17 June 2023

Good Morning Everyone,

Gosh, it is a bit of a shock on the Canadian Prairies. W e went from 38C to now plunging to a low of 11 C. last evening and this morning. S eriously, do we have to keep a jumper out for the summer days like this? I t will be warming up to 24 so all those Canada Geese won’t be wishing they had stayed behind. We hope they all find plenty of food, something in short supply it appears in the South.

As we approach ‘Father’s Day’, let us take the time to think of two male raptors this year that have or are having single-parent duties. M15, the SouthWest Florida Bald Eagle, began caring for E21 and E22 on the 2nd of February, the day that his long-time mate, Harriet, went missing. To the shock of everyone, he fed both eaglets, fought off intruders, flirted on occasion with females, and fledged those two eaglets teaching – at least E22 – the joys of bathing in a pond, catching fish, and soaring. What a dad.

Newmann is now taking care of four Peregrine Falcons at the Great Spirit Bluff scrape after his mate, Savanna, was killed protecting the nest from a GHO. As soon as Newmann realised that Savanna was not there to feed his chicks, he stepped up to the scrape and has been Daddy Door Dash ever since.

In the midst of their grieving, both summoned the energy to forge ahead and raise their last chicks with their now missing, presumed deceased mates. Thomas and Kami fledged on Friday. Happy Father’s Day M15 and Newmann.

We want to also give a shout-out to Murphy, who wanted to be a dad so much after 31 years. You did well, Murphy! Foster Dad of the Year!

The latest news on Murphy’s Baby. Thanks ‘H’!

There is an energy about young eaglets right before they fledge when – at a single moment – they realise they are a bird with the potential to fly. Squeeing they will use their nests like trampolines if there are no branches in a tree to jump back and forth. In this video, Jefferson, the only eaglet of the 2023 season of Smitty and Bella at the NCTC nest, demonstrates his zest for life! Can’t wait to see this youngster with its deep espresso plumage take to the skies! But stop for a moment and look at that tail. It is as if someone took a white brush and painted the tail feathers and then dipped them in the deepest richest coffee at the tip. This is an incredibly beautiful eaglet.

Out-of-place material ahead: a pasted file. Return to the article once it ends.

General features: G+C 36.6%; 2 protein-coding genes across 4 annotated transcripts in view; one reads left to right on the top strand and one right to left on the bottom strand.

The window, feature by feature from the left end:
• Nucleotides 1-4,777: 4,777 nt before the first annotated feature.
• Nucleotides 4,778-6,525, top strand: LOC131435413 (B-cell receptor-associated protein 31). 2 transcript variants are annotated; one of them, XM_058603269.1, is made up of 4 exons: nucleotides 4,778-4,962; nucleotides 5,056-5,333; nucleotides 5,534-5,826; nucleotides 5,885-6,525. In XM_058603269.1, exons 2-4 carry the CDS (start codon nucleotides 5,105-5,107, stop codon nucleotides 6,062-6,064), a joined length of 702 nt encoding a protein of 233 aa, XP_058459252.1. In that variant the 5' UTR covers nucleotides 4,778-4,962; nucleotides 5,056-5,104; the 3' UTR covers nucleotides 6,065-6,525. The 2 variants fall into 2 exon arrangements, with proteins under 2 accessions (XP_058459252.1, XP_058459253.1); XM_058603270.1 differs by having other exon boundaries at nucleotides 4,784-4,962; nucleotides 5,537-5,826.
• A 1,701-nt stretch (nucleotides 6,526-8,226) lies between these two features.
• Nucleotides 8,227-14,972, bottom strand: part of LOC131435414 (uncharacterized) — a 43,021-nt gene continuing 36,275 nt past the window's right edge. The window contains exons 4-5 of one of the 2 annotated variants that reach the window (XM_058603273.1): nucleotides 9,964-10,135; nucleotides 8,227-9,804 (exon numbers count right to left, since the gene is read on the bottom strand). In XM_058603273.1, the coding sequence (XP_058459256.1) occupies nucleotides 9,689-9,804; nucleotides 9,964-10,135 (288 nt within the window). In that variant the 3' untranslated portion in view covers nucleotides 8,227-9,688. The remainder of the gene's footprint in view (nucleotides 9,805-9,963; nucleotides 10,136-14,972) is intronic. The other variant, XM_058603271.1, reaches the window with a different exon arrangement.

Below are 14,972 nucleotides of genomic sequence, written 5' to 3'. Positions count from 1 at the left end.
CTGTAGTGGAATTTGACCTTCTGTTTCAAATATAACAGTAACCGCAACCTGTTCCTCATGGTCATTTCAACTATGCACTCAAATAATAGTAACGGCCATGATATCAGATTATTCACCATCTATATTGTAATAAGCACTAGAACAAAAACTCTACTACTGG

https://fb.watch/lchtBqS2hE/

After Jefferson’s morning romp around the nest, he accidentally branched and flew off for a successful fledge.

My friend, ‘L’ reminds me that humans can make a huge difference in the lives of our raptors if they choose to do so. In Huntington NY, the members of the Lighthouse Preservation Society decided to do a good deed for a pair of Ospreys. We can help to create positive change. Always remember that. Never give up!

My friend, the late Toni Castelli-Rosen, and I often chatted about the most beautiful plumaged juveniles. She was a great fan of the White-bellied Sea Eaglets while I adores the Red-tail Hawks with their peach chest feathers and their rusty brown and cream feathering. Of course, then there are the osplets..and to be honest, they are gorgeous as well. Take the time to look at these youngsters. I can no longer tell you which ranks as the prettiest for me but I do know that the plumage of an osplet, feathered before fledging, is so much nicer than that of their parents.

There they are at Patchogue…check it out. The Ospreys have limited colouring – they did not get on the bright bohemian bandwagon for summer dresses! They stick to a brown-and-white palette but notice the chicks. Their feathers have a creme white crescent on the tip of each one, making that very dark eye band stand out from their white chests. For those new to Ospreys, that dark band helps deflect glare when fishing. Football players have adapted it. The tails, when fanned out have scallops at the tip end alternating white or dream spaces with espresso thick lines. They say that the females have darker more distinctive ‘necklaces’ but that is not always the case. The necklace below looks ‘broken’ – it is decidedly not distinctive!

The plumage really helps to camouflage the chicks when they are on their stick nests.